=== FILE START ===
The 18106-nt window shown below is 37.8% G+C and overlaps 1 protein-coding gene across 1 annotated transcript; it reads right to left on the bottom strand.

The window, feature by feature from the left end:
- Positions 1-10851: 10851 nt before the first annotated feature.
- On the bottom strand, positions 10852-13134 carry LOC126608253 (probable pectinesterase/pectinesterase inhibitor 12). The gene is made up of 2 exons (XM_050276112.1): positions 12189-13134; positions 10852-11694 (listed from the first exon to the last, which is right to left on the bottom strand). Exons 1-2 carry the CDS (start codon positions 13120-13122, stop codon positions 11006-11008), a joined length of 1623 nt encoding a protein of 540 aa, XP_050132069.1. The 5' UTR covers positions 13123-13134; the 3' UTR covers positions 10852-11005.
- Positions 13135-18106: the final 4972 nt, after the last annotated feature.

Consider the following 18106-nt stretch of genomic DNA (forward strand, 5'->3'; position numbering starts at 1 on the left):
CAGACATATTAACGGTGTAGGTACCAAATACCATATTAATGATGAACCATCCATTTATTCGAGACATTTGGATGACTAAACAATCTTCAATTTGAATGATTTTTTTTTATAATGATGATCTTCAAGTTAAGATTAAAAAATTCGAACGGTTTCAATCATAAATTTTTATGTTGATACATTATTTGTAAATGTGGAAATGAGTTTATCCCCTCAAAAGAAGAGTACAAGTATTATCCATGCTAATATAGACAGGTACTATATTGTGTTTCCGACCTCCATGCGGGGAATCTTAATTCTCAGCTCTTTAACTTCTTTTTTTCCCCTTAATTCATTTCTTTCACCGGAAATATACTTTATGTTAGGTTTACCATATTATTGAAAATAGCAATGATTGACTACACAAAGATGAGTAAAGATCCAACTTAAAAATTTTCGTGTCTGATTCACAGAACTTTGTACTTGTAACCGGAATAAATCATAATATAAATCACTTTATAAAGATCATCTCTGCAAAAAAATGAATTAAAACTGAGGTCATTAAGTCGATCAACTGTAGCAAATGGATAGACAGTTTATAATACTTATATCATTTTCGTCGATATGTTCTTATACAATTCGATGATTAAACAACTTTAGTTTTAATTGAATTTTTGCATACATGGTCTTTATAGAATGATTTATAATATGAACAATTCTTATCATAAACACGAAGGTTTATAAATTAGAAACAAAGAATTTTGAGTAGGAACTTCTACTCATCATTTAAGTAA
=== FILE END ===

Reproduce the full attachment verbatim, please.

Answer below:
The 18106-nt window shown below is 37.8% G+C and overlaps 1 protein-coding gene across 1 annotated transcript; it reads right to left on the bottom strand.

The window, feature by feature from the left end:
- Positions 1-10851: 10851 nt before the first annotated feature.
- On the bottom strand, positions 10852-13134 carry LOC126608253 (probable pectinesterase/pectinesterase inhibitor 12). The gene is made up of 2 exons (XM_050276112.1): positions 12189-13134; positions 10852-11694 (listed from the first exon to the last, which is right to left on the bottom strand). Exons 1-2 carry the CDS (start codon positions 13120-13122, stop codon positions 11006-11008), a joined length of 1623 nt encoding a protein of 540 aa, XP_050132069.1. The 5' UTR covers positions 13123-13134; the 3' UTR covers positions 10852-11005.
- Positions 13135-18106: the final 4972 nt, after the last annotated feature.

Consider the following 18106-nt stretch of genomic DNA (forward strand, 5'->3'; position numbering starts at 1 on the left):
CAGACATATTAACGGTGTAGGTACCAAATACCATATTAATGATGAACCATCCATTTATTCGAGACATTTGGATGACTAAACAATCTTCAATTTGAATGATTTTTTTTTATAATGATGATCTTCAAGTTAAGATTAAAAAATTCGAACGGTTTCAATCATAAATTTTTATGTTGATACATTATTTGTAAATGTGGAAATGAGTTTATCCCCTCAAAAGAAGAGTACAAGTATTATCCATGCTAATATAGACAGGTACTATATTGTGTTTCCGACCTCCATGCGGGGAATCTTAATTCTCAGCTCTTTAACTTCTTTTTTTCCCCTTAATTCATTTCTTTCACCGGAAATATACTTTATGTTAGGTTTACCATATTATTGAAAATAGCAATGATTGACTACACAAAGATGAGTAAAGATCCAACTTAAAAATTTTCGTGTCTGATTCACAGAACTTTGTACTTGTAACCGGAATAAATCATAATATAAATCACTTTATAAAGATCATCTCTGCAAAAAAATGAATTAAAACTGAGGTCATTAAGTCGATCAACTGTAGCAAATGGATAGACAGTTTATAATACTTATATCATTTTCGTCGATATGTTCTTATACAATTCGATGATTAAACAACTTTAGTTTTAATTGAATTTTTGCATACATGGTCTTTATAGAATGATTTATAATATGAACAATTCTTATCATAAACACGAAGGTTTATAAATTAGAAACAAAGAATTTTGAGTAGGAACTTCTACTCATCATTTAAGTAA